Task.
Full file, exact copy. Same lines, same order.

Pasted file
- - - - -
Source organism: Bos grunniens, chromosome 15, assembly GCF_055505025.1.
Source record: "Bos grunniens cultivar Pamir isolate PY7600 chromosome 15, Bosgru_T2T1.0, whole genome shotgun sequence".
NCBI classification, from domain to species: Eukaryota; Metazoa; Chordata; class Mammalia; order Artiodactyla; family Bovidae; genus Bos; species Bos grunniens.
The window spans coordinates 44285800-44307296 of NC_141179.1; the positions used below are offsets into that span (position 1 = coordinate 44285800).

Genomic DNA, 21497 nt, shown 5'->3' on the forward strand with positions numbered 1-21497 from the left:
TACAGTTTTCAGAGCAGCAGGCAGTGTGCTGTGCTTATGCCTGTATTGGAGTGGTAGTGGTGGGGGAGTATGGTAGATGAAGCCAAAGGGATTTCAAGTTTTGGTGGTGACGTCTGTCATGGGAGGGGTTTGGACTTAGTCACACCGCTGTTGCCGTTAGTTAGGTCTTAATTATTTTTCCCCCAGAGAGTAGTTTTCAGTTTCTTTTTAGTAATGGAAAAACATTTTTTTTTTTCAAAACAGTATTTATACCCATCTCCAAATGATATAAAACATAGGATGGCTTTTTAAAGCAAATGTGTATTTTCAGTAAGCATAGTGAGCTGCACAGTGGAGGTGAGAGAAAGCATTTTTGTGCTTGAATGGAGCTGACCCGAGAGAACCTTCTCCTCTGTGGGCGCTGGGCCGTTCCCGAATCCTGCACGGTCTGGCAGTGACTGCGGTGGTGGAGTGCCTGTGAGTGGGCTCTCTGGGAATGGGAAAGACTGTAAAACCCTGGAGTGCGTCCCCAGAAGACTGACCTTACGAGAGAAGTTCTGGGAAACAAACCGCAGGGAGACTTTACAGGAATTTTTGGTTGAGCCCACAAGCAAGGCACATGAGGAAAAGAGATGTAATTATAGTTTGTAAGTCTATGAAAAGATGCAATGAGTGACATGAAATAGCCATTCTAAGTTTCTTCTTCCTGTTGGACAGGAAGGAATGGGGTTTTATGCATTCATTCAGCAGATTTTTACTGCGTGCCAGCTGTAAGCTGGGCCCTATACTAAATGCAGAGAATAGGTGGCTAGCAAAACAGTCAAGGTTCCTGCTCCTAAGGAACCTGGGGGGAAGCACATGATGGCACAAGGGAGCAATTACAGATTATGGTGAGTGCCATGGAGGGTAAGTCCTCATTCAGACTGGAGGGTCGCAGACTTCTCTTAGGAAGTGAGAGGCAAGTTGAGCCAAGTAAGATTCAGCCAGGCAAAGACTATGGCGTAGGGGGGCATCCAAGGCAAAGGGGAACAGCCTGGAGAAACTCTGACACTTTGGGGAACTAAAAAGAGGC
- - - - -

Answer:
Source organism: Bos grunniens, chromosome 15, assembly GCF_055505025.1.
Source record: "Bos grunniens cultivar Pamir isolate PY7600 chromosome 15, Bosgru_T2T1.0, whole genome shotgun sequence".
NCBI classification, from domain to species: Eukaryota; Metazoa; Chordata; class Mammalia; order Artiodactyla; family Bovidae; genus Bos; species Bos grunniens.
The window spans coordinates 44285800-44307296 of NC_141179.1; the positions used below are offsets into that span (position 1 = coordinate 44285800).

Genomic DNA, 21497 nt, shown 5'->3' on the forward strand with positions numbered 1-21497 from the left:
TACAGTTTTCAGAGCAGCAGGCAGTGTGCTGTGCTTATGCCTGTATTGGAGTGGTAGTGGTGGGGGAGTATGGTAGATGAAGCCAAAGGGATTTCAAGTTTTGGTGGTGACGTCTGTCATGGGAGGGGTTTGGACTTAGTCACACCGCTGTTGCCGTTAGTTAGGTCTTAATTATTTTTCCCCCAGAGAGTAGTTTTCAGTTTCTTTTTAGTAATGGAAAAACATTTTTTTTTTTCAAAACAGTATTTATACCCATCTCCAAATGATATAAAACATAGGATGGCTTTTTAAAGCAAATGTGTATTTTCAGTAAGCATAGTGAGCTGCACAGTGGAGGTGAGAGAAAGCATTTTTGTGCTTGAATGGAGCTGACCCGAGAGAACCTTCTCCTCTGTGGGCGCTGGGCCGTTCCCGAATCCTGCACGGTCTGGCAGTGACTGCGGTGGTGGAGTGCCTGTGAGTGGGCTCTCTGGGAATGGGAAAGACTGTAAAACCCTGGAGTGCGTCCCCAGAAGACTGACCTTACGAGAGAAGTTCTGGGAAACAAACCGCAGGGAGACTTTACAGGAATTTTTGGTTGAGCCCACAAGCAAGGCACATGAGGAAAAGAGATGTAATTATAGTTTGTAAGTCTATGAAAAGATGCAATGAGTGACATGAAATAGCCATTCTAAGTTTCTTCTTCCTGTTGGACAGGAAGGAATGGGGTTTTATGCATTCATTCAGCAGATTTTTACTGCGTGCCAGCTGTAAGCTGGGCCCTATACTAAATGCAGAGAATAGGTGGCTAGCAAAACAGTCAAGGTTCCTGCTCCTAAGGAACCTGGGGGGAAGCACATGATGGCACAAGGGAGCAATTACAGATTATGGTGAGTGCCATGGAGGGTAAGTCCTCATTCAGACTGGAGGGTCGCAGACTTCTCTTAGGAAGTGAGAGGCAAGTTGAGCCAAGTAAGATTCAGCCAGGCAAAGACTATGGCGTAGGGGGGCATCCAAGGCAAAGGGGAACAGCCTGGAGAAACTCTGACACTTTGGGGAACTAAAAAGAGGC